JIS News

Minister of Health, Rudyard Spencer, has expressed the view that to successfully reduce the demand for illicit drugs throughout the Caribbean, a region-wide public education programme, similar to the one being implemented for HIV/AIDS, must be carried out.
Pointing out that the region cannot afford the social decadence that accompanies the peddling, use and abuse of drugs, the Health Minister opined that if there is failure to control its trade and reduce the demand, then Governments would have failed in moving their people’s toward achieving the dreams of the founding fathers of the region.
He was giving the keynote address at the CARICOM meeting of Directors of National Drug Councils, held at the Iberostar Hotel and Resort in Lilliput, St. James, yesterday (Oct. 28). The two-day meeting is being hosted by Jamaica’s National Council on Dug Abuse, and is being held under the theme: Developing Strategic Responses for Demand Reduction in the Caribbean.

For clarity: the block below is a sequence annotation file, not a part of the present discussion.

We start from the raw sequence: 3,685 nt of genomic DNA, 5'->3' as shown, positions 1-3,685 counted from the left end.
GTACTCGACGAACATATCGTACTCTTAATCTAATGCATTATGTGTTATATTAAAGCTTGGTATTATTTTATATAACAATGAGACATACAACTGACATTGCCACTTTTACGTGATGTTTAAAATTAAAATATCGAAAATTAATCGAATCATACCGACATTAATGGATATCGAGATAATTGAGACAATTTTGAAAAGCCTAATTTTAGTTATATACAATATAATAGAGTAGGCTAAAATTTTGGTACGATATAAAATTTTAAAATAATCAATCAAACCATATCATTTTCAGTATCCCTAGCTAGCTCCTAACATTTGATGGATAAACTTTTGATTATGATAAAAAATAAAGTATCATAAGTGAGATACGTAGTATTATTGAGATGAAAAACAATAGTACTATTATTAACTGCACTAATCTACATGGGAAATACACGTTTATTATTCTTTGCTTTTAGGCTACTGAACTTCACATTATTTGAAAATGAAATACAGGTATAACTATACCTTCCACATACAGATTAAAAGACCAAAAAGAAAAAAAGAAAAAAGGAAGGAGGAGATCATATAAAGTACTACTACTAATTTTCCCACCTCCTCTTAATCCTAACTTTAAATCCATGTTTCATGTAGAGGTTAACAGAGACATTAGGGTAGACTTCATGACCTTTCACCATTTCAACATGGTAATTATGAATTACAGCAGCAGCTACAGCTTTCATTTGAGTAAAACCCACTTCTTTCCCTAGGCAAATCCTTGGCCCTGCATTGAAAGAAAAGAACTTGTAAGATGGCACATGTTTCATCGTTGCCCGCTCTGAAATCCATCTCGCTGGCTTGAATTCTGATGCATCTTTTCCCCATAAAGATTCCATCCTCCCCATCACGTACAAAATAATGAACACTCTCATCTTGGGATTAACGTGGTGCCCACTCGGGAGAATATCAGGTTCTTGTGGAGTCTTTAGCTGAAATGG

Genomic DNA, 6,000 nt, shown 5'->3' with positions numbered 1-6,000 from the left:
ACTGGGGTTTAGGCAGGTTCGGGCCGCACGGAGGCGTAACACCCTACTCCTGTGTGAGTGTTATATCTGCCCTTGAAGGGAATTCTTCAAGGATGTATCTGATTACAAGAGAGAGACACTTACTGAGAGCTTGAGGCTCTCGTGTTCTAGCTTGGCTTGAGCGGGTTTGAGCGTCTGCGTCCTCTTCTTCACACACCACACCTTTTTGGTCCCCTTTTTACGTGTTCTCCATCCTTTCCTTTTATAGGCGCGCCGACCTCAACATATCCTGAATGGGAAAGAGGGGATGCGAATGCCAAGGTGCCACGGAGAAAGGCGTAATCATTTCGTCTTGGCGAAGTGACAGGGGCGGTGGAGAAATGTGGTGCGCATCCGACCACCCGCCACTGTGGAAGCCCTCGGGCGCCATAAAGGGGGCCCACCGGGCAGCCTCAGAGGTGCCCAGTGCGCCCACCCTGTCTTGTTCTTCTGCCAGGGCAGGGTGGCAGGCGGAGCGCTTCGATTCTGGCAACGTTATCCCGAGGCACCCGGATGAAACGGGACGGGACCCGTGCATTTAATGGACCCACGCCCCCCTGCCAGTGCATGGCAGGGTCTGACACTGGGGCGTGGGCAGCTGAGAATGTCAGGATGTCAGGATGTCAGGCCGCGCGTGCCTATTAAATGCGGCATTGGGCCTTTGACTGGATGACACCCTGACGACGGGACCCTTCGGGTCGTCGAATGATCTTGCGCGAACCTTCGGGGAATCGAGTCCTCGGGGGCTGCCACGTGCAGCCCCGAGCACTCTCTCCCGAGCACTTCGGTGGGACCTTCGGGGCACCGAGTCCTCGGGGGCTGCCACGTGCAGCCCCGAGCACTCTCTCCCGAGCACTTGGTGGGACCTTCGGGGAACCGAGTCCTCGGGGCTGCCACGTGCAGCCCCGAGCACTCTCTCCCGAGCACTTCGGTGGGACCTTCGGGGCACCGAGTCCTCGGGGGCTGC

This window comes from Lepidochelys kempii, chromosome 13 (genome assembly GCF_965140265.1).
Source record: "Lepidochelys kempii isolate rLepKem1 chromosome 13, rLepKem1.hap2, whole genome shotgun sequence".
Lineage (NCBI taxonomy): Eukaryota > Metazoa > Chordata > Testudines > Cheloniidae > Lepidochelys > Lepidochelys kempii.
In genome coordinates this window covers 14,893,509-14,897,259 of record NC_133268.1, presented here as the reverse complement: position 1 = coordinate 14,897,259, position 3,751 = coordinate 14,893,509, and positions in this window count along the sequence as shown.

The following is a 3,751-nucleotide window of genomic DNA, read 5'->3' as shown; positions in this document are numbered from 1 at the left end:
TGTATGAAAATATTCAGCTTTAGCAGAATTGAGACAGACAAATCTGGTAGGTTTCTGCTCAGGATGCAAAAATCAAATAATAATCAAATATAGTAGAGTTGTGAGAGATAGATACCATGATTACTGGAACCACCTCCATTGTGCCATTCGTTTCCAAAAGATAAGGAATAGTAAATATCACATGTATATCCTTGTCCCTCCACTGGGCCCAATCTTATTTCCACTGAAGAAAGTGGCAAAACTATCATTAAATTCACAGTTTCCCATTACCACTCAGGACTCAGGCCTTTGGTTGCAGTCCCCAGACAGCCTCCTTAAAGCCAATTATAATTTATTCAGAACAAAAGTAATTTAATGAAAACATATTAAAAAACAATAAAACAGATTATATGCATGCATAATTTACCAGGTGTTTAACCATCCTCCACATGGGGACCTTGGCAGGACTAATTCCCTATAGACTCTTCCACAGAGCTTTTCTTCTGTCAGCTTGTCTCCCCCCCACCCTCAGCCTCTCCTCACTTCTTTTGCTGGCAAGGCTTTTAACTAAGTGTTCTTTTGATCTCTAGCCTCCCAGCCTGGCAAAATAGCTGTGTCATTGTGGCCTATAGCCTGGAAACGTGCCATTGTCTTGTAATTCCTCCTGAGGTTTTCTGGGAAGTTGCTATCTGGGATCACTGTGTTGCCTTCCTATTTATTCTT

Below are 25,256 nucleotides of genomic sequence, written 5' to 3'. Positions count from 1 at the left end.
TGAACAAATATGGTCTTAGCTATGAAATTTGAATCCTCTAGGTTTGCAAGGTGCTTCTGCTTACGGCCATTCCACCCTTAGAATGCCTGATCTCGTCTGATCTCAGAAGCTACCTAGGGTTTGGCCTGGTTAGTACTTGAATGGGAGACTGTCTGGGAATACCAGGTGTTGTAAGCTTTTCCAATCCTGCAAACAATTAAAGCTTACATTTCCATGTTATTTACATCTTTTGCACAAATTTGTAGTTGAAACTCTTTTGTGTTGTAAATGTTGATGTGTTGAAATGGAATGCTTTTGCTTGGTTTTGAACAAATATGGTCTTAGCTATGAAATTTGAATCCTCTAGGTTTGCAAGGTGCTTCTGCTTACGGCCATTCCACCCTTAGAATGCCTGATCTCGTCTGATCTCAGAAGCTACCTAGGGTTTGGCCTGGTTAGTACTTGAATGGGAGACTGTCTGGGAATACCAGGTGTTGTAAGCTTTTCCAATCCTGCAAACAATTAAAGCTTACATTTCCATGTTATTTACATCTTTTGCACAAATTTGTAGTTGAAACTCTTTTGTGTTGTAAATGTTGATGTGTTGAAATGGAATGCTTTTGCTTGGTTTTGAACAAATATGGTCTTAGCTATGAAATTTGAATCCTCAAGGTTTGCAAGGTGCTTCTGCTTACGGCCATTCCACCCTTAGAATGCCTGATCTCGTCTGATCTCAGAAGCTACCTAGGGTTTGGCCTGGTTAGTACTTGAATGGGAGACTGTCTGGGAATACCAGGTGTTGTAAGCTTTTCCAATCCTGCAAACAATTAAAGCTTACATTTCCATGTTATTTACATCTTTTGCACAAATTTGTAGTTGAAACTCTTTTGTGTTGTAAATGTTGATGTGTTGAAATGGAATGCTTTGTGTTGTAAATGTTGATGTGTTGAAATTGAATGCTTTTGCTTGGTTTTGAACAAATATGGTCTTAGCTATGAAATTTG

Praising what he terms as sustained efforts by CARICOM to address some of the fundamental challenges facing the region, Mr. Spencer highlighted drug abuse as a major challenge within the region, which can eventually undermine the fabric of the society and undo health and educational gains.
“Over the last decade and a half this illicit trade has added a new and increasingly dangerous dimension to regional security,” he said in reference to the drug trade.
“We must be prepared to expose the ills of drug abuse, the impact on families and communities, how it disrupts the dreams and hopes of our young people and how it makes users vulnerable to risky behaviour. Our people across the region must be told the truth again and again and again until they start to believe,” he stated.
He said that strategies to reduce the demand for drugs must be multi-sectoral and targeted, adding that it is time to take back communities from drug pushers.

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